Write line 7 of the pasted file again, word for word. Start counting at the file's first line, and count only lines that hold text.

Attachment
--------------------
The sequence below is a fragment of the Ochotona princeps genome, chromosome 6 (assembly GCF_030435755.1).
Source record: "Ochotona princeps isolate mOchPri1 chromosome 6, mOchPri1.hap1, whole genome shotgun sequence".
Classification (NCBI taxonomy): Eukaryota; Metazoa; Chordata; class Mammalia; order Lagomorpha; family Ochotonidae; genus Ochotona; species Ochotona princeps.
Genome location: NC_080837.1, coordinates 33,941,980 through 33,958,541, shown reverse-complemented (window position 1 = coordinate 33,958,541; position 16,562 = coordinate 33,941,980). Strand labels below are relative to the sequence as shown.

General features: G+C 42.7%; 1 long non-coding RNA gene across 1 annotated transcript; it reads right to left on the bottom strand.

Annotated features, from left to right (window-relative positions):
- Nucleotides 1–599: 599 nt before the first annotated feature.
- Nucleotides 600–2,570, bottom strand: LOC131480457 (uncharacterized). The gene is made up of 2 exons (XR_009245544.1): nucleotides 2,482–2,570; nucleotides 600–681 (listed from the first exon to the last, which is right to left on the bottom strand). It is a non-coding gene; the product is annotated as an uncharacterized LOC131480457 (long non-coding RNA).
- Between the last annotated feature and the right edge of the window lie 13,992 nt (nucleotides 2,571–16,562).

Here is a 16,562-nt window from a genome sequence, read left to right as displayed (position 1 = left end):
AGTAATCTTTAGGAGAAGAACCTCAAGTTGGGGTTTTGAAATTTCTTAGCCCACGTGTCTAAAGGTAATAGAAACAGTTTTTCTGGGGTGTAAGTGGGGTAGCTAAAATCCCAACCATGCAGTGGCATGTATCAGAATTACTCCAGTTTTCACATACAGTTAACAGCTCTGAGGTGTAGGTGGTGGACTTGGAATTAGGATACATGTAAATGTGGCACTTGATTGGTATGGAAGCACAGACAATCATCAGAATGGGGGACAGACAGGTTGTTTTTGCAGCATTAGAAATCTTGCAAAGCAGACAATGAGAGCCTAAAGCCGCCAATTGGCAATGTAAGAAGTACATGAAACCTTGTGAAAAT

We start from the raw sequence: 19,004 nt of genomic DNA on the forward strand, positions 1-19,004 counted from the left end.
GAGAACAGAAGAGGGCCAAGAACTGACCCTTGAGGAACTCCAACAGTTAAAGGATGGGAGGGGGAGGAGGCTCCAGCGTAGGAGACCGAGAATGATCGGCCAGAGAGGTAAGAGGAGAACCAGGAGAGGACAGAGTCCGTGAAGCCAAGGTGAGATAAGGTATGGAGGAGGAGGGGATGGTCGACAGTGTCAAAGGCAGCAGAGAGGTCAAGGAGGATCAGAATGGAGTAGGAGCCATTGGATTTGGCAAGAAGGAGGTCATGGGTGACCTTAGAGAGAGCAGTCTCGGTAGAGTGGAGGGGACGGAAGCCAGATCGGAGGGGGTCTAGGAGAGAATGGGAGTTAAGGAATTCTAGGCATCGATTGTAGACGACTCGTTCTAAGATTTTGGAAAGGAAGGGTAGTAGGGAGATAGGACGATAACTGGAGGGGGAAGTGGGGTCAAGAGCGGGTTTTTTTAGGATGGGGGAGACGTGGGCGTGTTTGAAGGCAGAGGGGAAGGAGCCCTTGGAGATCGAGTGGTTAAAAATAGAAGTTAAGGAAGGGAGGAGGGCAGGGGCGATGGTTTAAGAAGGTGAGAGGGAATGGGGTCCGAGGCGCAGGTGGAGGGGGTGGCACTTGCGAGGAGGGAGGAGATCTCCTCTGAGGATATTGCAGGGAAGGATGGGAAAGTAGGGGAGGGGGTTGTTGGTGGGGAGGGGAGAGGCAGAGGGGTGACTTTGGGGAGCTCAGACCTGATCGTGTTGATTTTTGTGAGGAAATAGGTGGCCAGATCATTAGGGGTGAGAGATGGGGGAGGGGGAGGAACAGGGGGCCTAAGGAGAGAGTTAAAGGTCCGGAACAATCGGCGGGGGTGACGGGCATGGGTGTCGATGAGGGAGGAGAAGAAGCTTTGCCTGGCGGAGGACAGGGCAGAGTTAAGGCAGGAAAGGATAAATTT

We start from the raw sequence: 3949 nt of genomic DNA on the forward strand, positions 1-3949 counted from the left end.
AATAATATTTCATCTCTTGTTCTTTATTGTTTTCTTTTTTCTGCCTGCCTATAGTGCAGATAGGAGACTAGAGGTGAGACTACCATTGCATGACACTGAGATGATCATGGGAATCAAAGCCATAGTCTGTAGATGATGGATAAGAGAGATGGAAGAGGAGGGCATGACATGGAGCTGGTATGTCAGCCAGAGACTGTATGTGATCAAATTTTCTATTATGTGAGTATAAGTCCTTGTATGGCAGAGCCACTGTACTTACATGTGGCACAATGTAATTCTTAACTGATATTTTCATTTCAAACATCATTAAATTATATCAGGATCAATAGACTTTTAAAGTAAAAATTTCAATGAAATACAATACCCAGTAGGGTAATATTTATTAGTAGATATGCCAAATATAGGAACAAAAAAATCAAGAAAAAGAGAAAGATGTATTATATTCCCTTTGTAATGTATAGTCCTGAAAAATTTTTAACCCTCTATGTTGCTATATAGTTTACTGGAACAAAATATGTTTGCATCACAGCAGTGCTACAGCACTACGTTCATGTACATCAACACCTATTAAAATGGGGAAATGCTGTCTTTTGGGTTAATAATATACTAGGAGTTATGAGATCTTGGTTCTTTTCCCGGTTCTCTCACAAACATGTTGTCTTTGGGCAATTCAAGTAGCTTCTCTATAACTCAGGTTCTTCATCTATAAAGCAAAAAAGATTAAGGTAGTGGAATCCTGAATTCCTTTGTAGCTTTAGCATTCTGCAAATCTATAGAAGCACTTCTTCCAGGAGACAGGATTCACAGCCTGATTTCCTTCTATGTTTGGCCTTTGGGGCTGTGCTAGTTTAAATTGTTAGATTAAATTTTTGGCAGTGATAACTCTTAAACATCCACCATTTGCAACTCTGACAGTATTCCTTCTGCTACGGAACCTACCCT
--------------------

- Nucleotides 1–599: 599 nt before the first annotated feature.